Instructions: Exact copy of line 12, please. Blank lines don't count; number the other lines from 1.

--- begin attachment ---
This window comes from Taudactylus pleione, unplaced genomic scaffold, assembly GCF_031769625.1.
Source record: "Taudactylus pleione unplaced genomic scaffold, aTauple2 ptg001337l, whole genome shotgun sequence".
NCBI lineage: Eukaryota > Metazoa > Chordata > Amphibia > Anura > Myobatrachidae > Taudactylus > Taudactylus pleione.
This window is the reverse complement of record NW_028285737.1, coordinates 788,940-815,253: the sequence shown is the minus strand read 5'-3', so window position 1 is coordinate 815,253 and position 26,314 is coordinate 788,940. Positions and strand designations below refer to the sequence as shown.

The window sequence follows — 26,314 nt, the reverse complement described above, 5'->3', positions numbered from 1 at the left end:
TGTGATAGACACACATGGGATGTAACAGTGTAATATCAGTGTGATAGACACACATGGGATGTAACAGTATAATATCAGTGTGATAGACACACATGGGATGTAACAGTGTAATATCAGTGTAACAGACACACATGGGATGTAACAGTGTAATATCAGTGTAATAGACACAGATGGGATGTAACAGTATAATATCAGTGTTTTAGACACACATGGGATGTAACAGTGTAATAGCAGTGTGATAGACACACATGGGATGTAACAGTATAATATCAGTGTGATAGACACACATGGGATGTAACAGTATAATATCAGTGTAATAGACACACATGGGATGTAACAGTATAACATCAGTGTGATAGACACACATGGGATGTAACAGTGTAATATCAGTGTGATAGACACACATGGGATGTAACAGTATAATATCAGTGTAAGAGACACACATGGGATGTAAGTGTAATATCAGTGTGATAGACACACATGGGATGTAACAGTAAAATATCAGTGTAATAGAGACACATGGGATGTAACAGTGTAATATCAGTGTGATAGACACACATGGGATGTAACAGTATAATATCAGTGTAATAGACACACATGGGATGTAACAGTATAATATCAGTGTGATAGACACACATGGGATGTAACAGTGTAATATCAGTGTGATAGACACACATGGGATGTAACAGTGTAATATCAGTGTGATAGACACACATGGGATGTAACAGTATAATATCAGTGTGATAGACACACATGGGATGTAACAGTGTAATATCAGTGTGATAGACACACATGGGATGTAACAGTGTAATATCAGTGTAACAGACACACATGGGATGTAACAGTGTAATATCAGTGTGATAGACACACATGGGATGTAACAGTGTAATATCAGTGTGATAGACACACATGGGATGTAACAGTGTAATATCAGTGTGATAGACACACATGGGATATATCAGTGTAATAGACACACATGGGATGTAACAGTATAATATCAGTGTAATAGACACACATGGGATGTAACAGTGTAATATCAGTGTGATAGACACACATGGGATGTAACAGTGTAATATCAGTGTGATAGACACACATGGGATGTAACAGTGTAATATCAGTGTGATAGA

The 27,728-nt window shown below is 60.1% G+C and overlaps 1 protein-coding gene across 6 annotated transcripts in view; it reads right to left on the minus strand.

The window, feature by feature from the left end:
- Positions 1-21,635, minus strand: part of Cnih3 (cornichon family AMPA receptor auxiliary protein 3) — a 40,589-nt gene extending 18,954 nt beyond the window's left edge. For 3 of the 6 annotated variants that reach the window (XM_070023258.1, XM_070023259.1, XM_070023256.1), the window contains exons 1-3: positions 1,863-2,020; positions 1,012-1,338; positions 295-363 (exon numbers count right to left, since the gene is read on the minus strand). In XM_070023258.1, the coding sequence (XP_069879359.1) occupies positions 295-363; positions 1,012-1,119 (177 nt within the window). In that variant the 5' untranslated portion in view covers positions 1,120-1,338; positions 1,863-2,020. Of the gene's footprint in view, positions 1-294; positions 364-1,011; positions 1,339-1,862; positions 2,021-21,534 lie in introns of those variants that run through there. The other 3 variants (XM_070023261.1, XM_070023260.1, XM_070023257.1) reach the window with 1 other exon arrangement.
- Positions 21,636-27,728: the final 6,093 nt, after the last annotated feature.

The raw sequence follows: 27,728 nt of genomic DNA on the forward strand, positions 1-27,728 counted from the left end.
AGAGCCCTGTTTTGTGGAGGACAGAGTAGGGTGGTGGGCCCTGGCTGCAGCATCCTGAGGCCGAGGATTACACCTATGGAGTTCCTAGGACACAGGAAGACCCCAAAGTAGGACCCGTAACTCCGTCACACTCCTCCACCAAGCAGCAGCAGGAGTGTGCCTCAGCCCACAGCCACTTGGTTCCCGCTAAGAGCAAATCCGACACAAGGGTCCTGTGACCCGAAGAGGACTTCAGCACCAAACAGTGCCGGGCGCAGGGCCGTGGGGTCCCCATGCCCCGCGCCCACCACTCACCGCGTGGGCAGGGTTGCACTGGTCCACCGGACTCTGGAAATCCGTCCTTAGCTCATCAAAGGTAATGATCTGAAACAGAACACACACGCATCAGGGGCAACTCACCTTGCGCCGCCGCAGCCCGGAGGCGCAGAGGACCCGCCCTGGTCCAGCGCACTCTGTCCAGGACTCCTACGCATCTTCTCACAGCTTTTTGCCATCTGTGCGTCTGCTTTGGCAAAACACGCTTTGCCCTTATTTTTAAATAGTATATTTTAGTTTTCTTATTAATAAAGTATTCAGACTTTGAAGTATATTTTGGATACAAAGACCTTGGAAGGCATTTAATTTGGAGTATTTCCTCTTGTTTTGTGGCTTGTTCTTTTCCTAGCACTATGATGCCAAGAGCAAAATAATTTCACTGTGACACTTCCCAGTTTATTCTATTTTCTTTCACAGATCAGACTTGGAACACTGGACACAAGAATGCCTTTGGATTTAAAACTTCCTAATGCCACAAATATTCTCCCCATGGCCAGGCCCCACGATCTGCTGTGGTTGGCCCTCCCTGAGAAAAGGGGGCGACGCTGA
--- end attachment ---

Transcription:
AGAGCCCTGTTTTGTGGAGGACAGAGTAGGGTGGTGGGCCCTGGCTGCAGCATCCTGAGGCCGAGGATTACACCTATGGAGTTCCTAGGACACAGGAAGACCCCAAAGTAGGACCCGTAACTCCGTCACACTCCTCCACCAAGCAGCAGCAGGAGTGTGCCTCAGCCCACAGCCACTTGGTTCCCGCTAAGAGCAAATCCGACACAAGGGTCCTGTGACCCGAAGAGGACTTCAGCACCAAACAGTGCCGGGCGCAGGGCCGTGGGGTCCCCATGCCCCGCGCCCACCACTCACCGCGTGGGCAGGGTTGCACTGGTCCACCGGACTCTGGAAATCCGTCCTTAGCTCATCAAAGGTAATGATCTGAAACAGAACACACACGCATCAGGGGCAACTCACCTTGCGCCGCCGCAGCCCGGAGGCGCAGAGGACCCGCCCTGGTCCAGCGCACTCTGTCCAGGACTCCTACGCATCTTCTCACAGCTTTTTGCCATCTGTGCGTCTGCTTTGGCAAAACACGCTTTGCCCTTATTTTTAAATAGTATATTTTAGTTTTCTTATTAATAAAGTATTCAGACTTTGAAGTATATTTTGGATACAAAGACCTTGGAAGGCATTTAATTTGGAGTATTTCCTCTTGTTTTGTGGCTTGTTCTTTTCCTAGCACTATGATGCCAAGAGCAAAATAATTTCACTGTGACACTTCCCAGTTTATTCTATTTTCTTTCACAGATCAGACTTGGAACACTGGACACAAGAATGCCTTTGGATTTAAAACTTCCTAATGCCACAAATATTCTCCCCATGGCCAGGCCCCACGATCTGCTGTGGTTGGCCCTCCCTGAGAAAAGGGGGCGACGCTGA